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The Occupy Wall Street movement has landed at Harvard University, where some 70 students walked out of an introductory economics class last week to protest what they saw as biased teachings.
The students explained their walkout in an open letter to professor Greg Mankiw posted on the website of the Harvard Political Review. "Today, we are walking out of your class, Economics 10, in order to express our discontent with the bias inherent in this introductory economics course," they wrote. "We are deeply concerned about the way that this bias affects students, the University, and our greater society."
NPR’s Morning Edition covered the kerfuffle, suggesting that the students objected to the class partly because of Mankiw’s résumé. He served as an adviser to President George W. Bush and is now advising the campaign of Republican presidential contender Mitt Romney. He has also criticized the Occupy Wall Street protests and warned against the "politics of envy."
Ironically, Mankiw said he was lecturing on income inequality on the day the students walked out.
Students who participated in the walkout wrote in the open letter that they had hoped to be presented with a balanced view of economics in a required introductory course. "Instead, we found a course that espouses a specific—and limited—view of economics that we believe perpetuates problematic and inefficient systems of economic inequality in our society today. There is no justification for presenting Adam Smith’s economic theories as more fundamental or basic than, for example, Keynesian theory."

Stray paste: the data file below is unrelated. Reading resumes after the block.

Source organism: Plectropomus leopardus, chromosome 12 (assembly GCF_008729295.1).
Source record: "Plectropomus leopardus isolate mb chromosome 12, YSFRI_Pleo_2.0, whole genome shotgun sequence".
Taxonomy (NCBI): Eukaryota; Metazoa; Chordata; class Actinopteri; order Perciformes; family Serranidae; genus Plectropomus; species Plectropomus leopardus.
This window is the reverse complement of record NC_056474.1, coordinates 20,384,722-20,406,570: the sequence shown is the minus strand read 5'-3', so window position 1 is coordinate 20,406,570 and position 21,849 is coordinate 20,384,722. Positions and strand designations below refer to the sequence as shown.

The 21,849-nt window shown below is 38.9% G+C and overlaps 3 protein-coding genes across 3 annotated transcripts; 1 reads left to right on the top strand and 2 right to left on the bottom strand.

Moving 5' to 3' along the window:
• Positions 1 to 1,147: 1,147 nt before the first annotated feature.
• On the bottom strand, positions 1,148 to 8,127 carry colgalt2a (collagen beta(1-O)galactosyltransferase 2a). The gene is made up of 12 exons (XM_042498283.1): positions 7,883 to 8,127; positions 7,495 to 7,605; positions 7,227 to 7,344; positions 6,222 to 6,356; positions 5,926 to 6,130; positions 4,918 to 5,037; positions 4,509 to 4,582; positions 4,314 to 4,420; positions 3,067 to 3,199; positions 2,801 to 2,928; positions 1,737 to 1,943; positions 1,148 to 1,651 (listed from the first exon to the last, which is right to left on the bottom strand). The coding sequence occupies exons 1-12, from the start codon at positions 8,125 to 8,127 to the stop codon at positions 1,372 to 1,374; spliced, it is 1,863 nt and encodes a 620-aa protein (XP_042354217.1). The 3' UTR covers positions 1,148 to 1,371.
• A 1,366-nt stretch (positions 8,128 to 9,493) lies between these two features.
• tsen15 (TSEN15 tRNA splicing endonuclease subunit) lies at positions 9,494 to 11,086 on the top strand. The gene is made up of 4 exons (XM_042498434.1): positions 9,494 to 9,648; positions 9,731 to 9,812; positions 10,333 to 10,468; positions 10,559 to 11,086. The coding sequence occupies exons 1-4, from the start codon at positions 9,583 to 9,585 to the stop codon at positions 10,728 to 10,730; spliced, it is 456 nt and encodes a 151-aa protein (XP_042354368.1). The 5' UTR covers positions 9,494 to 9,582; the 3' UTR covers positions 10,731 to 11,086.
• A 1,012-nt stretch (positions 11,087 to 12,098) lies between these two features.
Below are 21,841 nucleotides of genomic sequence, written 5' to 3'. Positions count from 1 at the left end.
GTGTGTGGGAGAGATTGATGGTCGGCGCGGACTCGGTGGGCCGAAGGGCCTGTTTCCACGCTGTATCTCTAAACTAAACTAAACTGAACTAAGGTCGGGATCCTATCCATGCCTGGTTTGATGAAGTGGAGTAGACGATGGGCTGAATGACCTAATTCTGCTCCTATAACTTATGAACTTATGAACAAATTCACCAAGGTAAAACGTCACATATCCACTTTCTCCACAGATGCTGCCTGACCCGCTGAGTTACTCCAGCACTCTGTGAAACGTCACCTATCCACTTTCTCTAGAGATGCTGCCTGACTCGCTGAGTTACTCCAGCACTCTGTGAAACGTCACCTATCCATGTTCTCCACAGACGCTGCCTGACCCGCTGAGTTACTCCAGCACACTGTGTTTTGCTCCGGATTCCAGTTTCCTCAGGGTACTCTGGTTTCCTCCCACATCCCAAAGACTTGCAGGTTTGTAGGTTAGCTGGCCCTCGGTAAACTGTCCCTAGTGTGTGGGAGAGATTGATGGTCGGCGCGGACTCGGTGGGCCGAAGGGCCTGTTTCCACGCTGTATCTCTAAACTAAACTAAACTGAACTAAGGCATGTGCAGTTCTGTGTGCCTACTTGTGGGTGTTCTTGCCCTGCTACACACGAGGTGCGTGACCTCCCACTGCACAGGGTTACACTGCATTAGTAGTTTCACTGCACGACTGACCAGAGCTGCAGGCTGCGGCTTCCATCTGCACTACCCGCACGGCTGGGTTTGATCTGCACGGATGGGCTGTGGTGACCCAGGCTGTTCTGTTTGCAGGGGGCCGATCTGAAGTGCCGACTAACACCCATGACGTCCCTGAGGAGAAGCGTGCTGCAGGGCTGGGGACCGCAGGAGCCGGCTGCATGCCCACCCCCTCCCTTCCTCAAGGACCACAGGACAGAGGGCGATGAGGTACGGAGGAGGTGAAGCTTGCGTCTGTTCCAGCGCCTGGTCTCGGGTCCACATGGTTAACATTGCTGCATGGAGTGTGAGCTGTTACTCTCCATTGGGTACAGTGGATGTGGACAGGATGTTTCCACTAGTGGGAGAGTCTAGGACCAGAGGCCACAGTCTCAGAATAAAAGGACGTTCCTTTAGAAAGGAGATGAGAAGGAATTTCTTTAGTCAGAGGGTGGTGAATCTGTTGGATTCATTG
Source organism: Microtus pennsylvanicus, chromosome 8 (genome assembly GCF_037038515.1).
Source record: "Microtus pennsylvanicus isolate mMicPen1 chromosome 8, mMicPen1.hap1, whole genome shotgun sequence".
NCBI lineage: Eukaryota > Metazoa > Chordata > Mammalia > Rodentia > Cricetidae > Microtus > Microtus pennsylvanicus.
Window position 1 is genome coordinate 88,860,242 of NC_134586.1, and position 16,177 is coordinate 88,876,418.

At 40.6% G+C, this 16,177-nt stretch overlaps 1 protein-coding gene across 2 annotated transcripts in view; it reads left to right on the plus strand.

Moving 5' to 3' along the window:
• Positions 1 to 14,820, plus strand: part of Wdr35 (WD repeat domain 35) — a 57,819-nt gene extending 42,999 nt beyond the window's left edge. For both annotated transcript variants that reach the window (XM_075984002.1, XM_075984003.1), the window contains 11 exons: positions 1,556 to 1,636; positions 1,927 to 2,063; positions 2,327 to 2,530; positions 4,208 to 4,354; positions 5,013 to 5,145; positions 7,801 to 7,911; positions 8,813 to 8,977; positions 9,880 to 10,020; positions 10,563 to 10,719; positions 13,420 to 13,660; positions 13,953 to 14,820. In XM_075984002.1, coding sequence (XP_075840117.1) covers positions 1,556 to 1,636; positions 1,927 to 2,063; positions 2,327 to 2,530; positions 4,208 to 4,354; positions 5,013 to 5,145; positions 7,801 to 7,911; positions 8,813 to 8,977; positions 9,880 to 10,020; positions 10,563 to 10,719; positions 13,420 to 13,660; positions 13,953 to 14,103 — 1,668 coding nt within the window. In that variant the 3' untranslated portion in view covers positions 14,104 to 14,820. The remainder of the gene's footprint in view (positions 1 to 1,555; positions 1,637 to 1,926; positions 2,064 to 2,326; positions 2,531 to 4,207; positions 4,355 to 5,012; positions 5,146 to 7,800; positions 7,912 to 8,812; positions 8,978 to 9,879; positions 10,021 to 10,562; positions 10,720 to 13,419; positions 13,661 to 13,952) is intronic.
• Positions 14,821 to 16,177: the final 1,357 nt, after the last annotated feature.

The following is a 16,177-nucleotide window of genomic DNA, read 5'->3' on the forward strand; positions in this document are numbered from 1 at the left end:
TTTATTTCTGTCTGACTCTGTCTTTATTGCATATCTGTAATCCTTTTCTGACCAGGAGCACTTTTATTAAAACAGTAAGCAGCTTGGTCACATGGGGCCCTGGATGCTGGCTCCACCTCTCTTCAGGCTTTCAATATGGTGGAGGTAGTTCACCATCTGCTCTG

A former student of Mankiw’s jumped to his defense, pointing out that the students offered little explanation of what they found "biased" in the course, other than the reference to Smith and Keynes. The student, named Jeremy Patashnik, wrote:
Incidentally, the authors of this letter are in for a treat: there’s plenty of Keynesian theory to come in the second semester of Ec 10. In fact, Mankiw is a great Keynes admirer, and once wrote, “If you were going to turn to only one economist to understand the problems facing the economy, there’s little doubt that that economist would be John Maynard Keynes.” The only reason that these students have not yet studied the father of modern macroeconomics in Ec 10, of course, is that the first semester of the class is devoted to microeconomics.
Asked on NPR to elaborate on his views about economic inequality, Mankiw said there’s no question it has been on the rise for the past 70 years. "I think it’s primarily being driven by a variety of forces in the economy including, for example, technology," he said. Asked whether he thought it was a problem that government needs to address, Mankiw said it depends on one’s political philosophy. "I think the liberal position is more to try to address the outcomes through a progressive income tax, and I think the conservative point of view is to try to address the causes. One of the causes is the educational system."